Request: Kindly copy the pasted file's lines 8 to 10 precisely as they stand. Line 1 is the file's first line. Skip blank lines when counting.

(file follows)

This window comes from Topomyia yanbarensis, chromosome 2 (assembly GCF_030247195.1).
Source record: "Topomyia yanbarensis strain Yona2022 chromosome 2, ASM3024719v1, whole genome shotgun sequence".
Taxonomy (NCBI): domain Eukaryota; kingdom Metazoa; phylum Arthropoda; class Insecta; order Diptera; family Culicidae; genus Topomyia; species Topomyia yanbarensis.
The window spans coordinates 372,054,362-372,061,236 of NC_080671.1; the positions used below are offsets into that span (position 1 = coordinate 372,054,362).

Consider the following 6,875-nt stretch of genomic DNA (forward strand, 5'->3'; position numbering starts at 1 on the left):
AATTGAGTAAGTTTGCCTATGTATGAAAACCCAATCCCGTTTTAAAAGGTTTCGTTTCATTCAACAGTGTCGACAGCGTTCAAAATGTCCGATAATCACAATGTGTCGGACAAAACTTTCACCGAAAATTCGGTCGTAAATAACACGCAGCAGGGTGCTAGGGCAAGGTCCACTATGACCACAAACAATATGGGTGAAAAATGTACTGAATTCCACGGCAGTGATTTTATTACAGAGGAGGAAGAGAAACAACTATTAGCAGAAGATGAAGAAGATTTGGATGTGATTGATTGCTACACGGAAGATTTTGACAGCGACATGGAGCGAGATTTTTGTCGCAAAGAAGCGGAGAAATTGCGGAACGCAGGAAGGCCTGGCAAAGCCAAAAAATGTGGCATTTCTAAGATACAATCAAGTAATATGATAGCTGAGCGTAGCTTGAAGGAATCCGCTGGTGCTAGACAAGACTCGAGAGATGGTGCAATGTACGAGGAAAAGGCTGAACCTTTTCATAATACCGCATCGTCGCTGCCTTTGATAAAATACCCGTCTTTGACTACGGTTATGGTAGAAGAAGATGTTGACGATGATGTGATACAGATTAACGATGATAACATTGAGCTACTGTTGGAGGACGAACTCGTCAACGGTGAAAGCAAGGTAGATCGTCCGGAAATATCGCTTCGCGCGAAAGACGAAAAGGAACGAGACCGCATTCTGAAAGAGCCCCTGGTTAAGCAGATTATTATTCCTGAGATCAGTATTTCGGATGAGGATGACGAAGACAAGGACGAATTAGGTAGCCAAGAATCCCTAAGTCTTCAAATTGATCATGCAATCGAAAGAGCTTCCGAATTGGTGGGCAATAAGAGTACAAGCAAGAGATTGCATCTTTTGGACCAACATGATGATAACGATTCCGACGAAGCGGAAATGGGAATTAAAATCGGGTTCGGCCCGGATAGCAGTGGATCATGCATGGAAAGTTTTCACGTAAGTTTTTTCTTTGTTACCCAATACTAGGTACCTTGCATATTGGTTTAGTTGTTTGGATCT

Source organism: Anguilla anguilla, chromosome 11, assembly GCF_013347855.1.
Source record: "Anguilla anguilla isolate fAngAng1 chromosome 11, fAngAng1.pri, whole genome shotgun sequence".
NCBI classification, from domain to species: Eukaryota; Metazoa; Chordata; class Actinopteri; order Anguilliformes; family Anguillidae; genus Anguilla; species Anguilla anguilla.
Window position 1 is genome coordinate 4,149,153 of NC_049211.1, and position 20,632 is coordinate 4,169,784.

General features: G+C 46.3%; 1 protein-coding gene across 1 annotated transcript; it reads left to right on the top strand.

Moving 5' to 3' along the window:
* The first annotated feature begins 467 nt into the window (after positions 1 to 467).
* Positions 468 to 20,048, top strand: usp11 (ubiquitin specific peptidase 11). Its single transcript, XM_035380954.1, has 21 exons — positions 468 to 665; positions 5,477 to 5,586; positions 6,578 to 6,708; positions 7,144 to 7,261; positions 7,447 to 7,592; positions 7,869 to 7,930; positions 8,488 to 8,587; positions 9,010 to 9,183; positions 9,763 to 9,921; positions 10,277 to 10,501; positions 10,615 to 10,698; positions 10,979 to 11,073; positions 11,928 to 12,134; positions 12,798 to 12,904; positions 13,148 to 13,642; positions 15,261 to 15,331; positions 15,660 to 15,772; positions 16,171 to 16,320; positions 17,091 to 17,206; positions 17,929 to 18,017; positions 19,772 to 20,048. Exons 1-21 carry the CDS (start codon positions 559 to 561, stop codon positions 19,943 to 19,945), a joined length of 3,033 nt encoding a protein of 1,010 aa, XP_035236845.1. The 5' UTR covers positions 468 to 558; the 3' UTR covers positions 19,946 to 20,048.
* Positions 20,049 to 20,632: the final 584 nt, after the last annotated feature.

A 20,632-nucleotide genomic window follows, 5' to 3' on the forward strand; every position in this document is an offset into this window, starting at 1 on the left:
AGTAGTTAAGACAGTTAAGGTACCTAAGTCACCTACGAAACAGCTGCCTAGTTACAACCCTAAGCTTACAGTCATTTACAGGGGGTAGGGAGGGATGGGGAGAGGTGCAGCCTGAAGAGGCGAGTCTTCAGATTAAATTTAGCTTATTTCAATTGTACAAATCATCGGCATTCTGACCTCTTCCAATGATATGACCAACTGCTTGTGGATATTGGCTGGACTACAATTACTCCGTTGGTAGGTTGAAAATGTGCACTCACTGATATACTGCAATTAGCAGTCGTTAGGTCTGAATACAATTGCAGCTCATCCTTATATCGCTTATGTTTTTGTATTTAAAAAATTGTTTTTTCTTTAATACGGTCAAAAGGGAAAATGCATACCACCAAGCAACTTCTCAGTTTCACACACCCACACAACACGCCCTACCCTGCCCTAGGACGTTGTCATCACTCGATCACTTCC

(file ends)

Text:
Source record: "Anguilla anguilla isolate fAngAng1 chromosome 11, fAngAng1.pri, whole genome shotgun sequence".
NCBI classification, from domain to species: Eukaryota; Metazoa; Chordata; class Actinopteri; order Anguilliformes; family Anguillidae; genus Anguilla; species Anguilla anguilla.
Window position 1 is genome coordinate 4,149,153 of NC_049211.1, and position 20,632 is coordinate 4,169,784.